The Immigrants’ Theatre Project presents fully staged productions, readings, workshops and performances—mostly in educational institutions—by and about immigrants to the U.S. Since its founding in 1988 the organization has presented over 250 such plays, working with professional immigrant and native-born artists from over 70 countries and ethnic groups.

    The project seeks to demonstrate the universality of the American experience, promote intercultural understanding and develop a new genre known as immigrant theater. Themes include cultural assimilation, generational change, intercultural relationships, realities of life in a new land, questions of identity and the reexamination of rationales for leaving the old country.

    Representative works performed include Vijai Nathan’s Boy Meets Girl, about a strict Hindu household trying to fit into a Jewish neighborhood; Little Pitfall by Markéta Bláhova, about dysfunctional families in the new Czech democracy; Julio Alexi Genao’s The Happiness Proxy, a whimsical look at the often-bizarre lengths to which two women of color go to attain their peculiar brands of American happiness; <i>First Language</i> by Novid Parsi, which explores sexual identity, women’s roles and intercultural love within the American-Iranian community; Low Lives by Michael Angel Johnson, about young women from Ireland and China as they battle gangs and corruption; and Rosa Loses Her Face by Kitty Chen, in which a first-generation Chinese woman and her mother debate the daughter’s future over airborne Peking duck.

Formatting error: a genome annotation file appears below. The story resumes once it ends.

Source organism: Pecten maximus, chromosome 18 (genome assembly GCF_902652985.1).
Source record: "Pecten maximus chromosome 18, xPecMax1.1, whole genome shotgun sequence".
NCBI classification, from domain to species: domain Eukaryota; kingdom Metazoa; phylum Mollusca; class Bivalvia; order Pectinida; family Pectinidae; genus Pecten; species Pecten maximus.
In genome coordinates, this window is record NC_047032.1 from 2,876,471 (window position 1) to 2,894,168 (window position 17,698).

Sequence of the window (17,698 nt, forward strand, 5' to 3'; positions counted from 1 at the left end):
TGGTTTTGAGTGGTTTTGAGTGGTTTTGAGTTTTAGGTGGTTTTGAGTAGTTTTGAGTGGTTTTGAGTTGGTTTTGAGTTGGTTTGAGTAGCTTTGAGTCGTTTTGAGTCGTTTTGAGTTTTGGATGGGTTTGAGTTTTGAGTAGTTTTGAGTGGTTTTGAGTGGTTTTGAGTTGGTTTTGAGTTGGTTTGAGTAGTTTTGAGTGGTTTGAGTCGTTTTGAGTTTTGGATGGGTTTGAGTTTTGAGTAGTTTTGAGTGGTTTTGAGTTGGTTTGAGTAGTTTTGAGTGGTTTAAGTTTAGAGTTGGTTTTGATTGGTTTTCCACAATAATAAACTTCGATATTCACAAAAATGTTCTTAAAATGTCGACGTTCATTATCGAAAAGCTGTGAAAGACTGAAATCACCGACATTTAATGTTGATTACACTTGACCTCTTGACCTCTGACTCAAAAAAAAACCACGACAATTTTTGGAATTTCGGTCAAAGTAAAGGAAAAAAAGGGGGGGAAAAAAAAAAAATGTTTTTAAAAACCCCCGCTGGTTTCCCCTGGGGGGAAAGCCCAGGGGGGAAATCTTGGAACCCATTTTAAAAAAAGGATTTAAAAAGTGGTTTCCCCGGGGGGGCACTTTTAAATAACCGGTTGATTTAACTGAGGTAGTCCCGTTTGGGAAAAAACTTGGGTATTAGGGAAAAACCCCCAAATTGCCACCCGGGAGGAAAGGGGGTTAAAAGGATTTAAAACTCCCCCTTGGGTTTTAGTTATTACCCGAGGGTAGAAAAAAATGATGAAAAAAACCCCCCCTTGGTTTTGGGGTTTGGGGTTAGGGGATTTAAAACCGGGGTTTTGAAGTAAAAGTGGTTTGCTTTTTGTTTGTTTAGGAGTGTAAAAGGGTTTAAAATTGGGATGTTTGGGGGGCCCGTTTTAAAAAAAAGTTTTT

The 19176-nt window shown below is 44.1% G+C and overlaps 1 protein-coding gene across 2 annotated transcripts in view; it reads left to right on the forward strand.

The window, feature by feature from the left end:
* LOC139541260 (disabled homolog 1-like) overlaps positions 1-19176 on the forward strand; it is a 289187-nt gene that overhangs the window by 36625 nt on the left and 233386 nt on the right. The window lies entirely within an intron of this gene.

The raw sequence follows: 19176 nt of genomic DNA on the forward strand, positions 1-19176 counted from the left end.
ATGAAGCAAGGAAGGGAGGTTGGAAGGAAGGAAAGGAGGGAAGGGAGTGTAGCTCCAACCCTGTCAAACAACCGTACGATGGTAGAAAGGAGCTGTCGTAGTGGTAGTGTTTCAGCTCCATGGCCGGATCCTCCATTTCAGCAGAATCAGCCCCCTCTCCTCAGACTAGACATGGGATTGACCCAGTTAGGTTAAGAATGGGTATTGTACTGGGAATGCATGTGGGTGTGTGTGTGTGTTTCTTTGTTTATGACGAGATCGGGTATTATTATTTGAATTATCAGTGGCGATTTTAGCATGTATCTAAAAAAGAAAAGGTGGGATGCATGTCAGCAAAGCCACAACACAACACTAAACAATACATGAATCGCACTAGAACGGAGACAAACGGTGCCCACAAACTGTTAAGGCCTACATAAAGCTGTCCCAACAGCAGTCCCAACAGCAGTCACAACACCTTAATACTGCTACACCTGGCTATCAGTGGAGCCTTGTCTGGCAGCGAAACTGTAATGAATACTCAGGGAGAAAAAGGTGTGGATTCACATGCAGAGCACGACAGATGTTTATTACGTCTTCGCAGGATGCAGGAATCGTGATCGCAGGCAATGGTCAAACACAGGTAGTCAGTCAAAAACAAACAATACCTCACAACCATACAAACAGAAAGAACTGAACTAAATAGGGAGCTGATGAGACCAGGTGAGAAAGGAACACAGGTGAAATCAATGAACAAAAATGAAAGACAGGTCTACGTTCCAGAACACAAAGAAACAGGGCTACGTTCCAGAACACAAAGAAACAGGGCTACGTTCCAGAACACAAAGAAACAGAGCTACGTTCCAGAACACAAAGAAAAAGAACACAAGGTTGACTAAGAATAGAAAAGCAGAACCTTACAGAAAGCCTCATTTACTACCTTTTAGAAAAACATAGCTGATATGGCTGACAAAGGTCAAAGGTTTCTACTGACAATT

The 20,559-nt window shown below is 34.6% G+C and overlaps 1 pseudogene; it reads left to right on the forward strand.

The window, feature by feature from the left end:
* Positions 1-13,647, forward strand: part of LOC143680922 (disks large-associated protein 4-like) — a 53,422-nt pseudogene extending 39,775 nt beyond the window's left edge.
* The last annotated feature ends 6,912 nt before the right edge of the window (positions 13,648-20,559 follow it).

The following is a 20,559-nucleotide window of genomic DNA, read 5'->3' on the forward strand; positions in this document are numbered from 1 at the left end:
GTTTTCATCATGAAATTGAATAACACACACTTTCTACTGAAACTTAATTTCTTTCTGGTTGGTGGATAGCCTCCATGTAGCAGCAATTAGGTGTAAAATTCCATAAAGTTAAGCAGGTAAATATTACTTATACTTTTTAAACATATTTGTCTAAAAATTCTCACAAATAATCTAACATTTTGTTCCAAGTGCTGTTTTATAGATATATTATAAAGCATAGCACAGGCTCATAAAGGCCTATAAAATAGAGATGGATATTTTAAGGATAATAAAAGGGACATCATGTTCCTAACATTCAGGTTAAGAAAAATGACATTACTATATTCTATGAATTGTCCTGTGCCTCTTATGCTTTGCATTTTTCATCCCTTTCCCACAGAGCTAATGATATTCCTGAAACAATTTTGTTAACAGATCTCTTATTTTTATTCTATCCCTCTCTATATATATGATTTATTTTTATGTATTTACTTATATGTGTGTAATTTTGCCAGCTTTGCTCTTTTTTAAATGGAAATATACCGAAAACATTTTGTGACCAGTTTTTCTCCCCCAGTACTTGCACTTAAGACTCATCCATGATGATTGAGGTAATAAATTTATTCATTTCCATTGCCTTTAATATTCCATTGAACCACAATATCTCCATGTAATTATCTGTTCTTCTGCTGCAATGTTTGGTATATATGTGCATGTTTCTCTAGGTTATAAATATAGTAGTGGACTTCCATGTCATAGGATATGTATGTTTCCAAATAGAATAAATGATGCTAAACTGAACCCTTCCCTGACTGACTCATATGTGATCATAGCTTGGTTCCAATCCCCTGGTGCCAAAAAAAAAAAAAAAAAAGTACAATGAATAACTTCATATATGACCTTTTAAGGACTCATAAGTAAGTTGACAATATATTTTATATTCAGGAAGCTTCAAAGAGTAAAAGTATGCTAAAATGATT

The project also presents workshops in public schools, libraries and universities. The Immigrants’ Theatre Project, it might be noted, has worked with many notable artists who have gone on to win awards for their work in U.S. television, film and theater.

    The project also offers a program of teacher development that focuses on using theater in the classroom. Moreover, it collaborates with other theater companies, the Lower East Side Tenement Museum, foreign cultural centers and theatrical institutes, public libraries and universities in order to take its programs to New York immigrant communities.